Sep17

Palantír – Lost Between Dimensions [Things You Might Have Missed 2017]

Palantír – Lost Between Dimensions [Things You Might Have Missed 2017]

“Stormspell Records has rocketed to the top of my list of favorite labels this year, with a case of such enjoyable and varied heavy/power metal pyrotechnics as Blazon Stone, Grimgotts, Númenor, Ancient Empire, Nocturnal Alliance, Raging Fate, Dream Tröll, and perhaps my favorite of the lot, the subject of this review: Sweden’s Palantír.” Gaze into the orb, and you’ll find AMG gazing back.

Lucid Dreaming – The Chronicles Pt. II Review

Lucid Dreaming – The Chronicles Pt. II Review

“2013 saw the release of one of the most unique power metal albums that I’d ever heard. Till Oberboßel (Elvenpath) and his host of guests constitute the conceptual studio project known as Lucid Dreaming, which is based very faithfully on Lloyd Alexander’s The Chronicles Of Prydain, a rather idyllic young adult coming-of-age saga inspired by Welsh mythology.” Puberty metal.

Record(s) o’ the Month – September 2017

Record(s) o’ the Month – September 2017

“Following a groundswell of excellent music in August, September showed itself to be an excellent month. There was a bumper crop of suggestions for Record o’ the Month in September, which I thoroughly enjoyed ignoring. Instead, I followed my gut—the primary thinking instrument of the decisive leader. I welcome your wailing and gnashing of teeth below. I revel in licking the salt of your tears from your face. I live for your suffering and desperate cries for the redress of grievances! All of which I will meet with a glorious, hearty ¯\_(ツ)_/¯. Power is the sweetest thing imaginable.” Caligula Metal Guy.

Jag Panzer – The Deviant Chord Review

Jag Panzer – The Deviant Chord Review

Jag Panzer has a special page in the Big Book of American Metal, being one of the early progenitors of what was once known as “American power metal.” Their testosterone and armpit hair laden adaptation of the NWoBHM sound along with the uber metal vocals of Harry “The Tyrant” Conklin set their 1984 Ample Destruction debut apart from the typical Priest and Maiden clones, and along with similar acts like Metal Church and Helstar, they helped develop a mighty sound later pilfered thoroughly by Sanctuary and Iced Earth.” Of Deviance and Tyranny.

The Great Discord – The Rabbit Hole Review

The Great Discord – The Rabbit Hole Review

“A few weeks ago, I described the latest Arch Enemy album as the bad kind of pop metal: too slick, too loud, too focused on choruses and too conscious about image. But there’s a different, less negative definition possible of pop metal: not afraid of loading the songs with easily digestible hooks, catchy melodies, EDM influences, simplistic structure and a focus on vocals. It’s daring, because it seems to aim at a gap between fandoms: too slick and not challenging enough for metalheads, but too heavy for the mainstream.” Pop goes the minstrel.

Enzo and the Glory Ensemble – In the Name of the Son Review

Enzo and the Glory Ensemble – In the Name of the Son Review

“Once, I believed myself able to see past the veils and charades of societal labels, to be able to transcend the likes of religious affiliation in order to experience art for art’s sake. Once, I believed that I could overcome any element of musical unpleasantness if the rest of the material was strong enough. I have loved the likes of Mos Def, Flyleaf, and Ghost Bath, and felt no shame. Once, I believed all this to be enough to allow me to find redemption in any kind of music… until I heard Enzo and the Glory Ensemble’s In the Name of the Son.” Jazz hands for the Lord.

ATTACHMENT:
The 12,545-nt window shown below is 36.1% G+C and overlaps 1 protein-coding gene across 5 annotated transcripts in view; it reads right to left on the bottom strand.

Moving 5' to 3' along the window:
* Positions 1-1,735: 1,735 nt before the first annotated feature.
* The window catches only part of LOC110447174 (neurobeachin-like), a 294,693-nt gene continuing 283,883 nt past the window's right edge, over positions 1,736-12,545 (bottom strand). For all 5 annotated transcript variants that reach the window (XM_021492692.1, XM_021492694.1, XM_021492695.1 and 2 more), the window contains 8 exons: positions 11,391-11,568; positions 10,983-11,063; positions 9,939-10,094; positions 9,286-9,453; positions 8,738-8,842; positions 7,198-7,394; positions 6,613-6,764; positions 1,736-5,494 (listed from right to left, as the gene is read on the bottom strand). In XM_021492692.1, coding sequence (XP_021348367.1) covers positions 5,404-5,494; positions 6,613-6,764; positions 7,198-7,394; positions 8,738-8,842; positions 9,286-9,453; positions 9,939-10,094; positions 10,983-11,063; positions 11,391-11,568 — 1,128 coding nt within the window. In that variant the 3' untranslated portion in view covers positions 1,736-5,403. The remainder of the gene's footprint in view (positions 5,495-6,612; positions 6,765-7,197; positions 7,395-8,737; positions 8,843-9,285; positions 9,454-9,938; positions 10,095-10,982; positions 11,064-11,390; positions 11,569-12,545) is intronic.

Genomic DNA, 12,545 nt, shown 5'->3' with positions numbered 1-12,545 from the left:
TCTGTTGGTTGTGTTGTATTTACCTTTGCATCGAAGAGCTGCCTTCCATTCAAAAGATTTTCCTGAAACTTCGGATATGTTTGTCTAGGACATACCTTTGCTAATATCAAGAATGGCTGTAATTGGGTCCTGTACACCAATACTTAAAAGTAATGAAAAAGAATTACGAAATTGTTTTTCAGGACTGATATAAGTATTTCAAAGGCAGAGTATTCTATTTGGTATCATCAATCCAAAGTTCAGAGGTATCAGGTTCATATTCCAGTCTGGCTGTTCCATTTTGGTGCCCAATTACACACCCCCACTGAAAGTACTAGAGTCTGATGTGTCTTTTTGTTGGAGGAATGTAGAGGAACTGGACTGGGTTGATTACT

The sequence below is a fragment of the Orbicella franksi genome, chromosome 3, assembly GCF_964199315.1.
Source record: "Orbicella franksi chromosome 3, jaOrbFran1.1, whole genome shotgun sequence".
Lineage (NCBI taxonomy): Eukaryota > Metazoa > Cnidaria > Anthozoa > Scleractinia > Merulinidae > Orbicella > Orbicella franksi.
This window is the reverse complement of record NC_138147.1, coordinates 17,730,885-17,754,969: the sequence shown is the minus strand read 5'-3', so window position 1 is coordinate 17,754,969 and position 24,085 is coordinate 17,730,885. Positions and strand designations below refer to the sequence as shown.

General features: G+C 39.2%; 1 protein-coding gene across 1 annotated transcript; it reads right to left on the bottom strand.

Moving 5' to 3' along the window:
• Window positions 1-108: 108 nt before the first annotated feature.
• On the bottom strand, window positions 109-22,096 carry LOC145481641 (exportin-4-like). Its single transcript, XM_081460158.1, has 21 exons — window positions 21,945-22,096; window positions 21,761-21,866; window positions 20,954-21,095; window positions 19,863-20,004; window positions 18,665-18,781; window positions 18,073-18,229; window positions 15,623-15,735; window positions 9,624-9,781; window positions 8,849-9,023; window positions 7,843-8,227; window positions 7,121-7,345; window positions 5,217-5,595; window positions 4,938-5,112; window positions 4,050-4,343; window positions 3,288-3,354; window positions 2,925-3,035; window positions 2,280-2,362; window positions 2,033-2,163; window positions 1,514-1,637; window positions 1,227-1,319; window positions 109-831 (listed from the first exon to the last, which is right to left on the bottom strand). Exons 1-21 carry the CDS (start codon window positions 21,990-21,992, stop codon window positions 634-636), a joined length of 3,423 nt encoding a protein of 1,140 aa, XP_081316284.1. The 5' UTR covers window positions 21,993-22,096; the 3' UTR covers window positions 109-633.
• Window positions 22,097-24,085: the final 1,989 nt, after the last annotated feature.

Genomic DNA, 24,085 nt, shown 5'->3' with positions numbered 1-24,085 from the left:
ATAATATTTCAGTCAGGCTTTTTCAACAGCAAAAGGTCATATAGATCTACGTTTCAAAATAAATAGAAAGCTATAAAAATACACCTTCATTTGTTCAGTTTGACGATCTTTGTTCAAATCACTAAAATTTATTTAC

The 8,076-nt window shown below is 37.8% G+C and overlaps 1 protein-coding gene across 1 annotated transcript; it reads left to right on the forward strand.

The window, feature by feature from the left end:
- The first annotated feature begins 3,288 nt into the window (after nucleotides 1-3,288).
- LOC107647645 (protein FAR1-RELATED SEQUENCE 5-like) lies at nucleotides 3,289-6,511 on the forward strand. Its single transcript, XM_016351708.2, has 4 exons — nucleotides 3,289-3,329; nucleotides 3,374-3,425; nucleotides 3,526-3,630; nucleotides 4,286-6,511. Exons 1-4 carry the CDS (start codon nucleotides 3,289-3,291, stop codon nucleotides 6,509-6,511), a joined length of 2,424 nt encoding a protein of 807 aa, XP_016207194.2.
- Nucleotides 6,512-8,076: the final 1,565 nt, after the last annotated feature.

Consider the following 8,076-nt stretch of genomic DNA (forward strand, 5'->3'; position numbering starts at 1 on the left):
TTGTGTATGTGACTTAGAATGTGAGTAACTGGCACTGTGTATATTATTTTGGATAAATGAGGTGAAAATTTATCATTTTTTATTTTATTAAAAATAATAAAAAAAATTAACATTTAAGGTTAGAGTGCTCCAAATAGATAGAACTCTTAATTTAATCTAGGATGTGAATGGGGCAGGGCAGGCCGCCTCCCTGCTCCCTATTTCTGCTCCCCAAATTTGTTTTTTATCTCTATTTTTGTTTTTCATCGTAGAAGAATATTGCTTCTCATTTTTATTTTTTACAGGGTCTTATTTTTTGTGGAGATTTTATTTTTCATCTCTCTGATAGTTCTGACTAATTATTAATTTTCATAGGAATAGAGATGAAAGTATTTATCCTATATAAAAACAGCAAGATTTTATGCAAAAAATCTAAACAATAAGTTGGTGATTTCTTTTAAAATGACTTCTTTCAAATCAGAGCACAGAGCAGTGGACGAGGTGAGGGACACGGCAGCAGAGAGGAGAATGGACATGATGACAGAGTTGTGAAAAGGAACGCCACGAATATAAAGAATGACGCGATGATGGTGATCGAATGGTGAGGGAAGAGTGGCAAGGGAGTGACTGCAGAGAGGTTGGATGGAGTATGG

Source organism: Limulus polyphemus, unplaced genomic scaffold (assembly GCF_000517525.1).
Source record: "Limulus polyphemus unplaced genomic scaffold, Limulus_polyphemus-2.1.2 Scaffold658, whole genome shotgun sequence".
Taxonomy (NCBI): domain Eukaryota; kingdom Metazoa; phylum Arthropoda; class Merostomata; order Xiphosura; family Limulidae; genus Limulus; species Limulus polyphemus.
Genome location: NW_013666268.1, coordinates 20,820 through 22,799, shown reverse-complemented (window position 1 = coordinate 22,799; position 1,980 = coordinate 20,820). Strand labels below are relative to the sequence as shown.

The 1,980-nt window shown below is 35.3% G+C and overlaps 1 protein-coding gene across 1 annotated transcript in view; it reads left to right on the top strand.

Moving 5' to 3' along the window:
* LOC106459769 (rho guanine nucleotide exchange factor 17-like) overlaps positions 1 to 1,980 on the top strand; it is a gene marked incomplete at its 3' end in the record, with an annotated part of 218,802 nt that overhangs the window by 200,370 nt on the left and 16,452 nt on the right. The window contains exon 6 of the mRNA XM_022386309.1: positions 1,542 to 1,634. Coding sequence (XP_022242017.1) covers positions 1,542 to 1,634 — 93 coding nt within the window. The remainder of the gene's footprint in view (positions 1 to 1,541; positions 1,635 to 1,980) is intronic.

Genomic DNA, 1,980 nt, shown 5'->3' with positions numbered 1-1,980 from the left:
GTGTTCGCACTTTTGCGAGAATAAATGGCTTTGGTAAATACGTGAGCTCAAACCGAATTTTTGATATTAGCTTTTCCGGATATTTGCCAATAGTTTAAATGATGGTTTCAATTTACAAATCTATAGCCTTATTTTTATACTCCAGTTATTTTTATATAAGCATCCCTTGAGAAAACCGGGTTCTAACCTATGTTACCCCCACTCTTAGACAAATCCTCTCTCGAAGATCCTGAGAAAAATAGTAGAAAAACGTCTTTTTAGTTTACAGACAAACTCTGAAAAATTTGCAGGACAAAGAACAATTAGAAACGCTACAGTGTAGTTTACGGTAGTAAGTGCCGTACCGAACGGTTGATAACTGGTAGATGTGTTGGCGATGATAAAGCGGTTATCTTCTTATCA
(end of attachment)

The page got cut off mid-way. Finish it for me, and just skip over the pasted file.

Lonewolf – Raised on Metal Review

Lonewolf – Raised on Metal Review

Lonewolf could desperately use some time off. Raised on Metal culminates a decade-long span that saw seven LP releases, including a peak of increasingly unaffecting albums between 2012-2014. The gap to 2016’s The Heathen Dawn revitalized Lonewolf‘s sound, suggesting that even a mild breather can do them some good. Not one for learning from their mistakes (or enjoying life or its many bounties), the Frenchmen offer yet another album for judgment, nary sixteen months later.” Can’t we just admire the French work ethic?

Monolord – Rust Review

Monolord – Rust Review

“While we didn’t review their slightly overhyped debut, Empress Rising, our beloved Roquentin took a look at 2015’s follow-up, Vænir, and liked what he heard. Monolord, as a name, suits these guys perfectly, as they are beholden to only one lord, and that is the Lord of the Riff. Since they hit the scene they’ve been bringing massive, fuzzy variations of Black Sabbath/Electric Wizard worship to the table.” That table can’t hold such massive riffs.

Antiversum – Cosmos Comedenti Review

Antiversum – Cosmos Comedenti Review

“OK, think fast: what’re the first two bands that come to mind when you think of Zurich? If you’re me, it’s Celtic Frost and Triptykon. Sure, there are plenty of others, but regardless which ones you picked, I bet Antiversum wasn’t one of them. Nothing against this mysterious, black/death group,  but with only a demo and a six-way split to their name, I’m sure only a few people here have heard of them. But, now that their debut record is out, here’s your chance.” Blackened Swiss for all.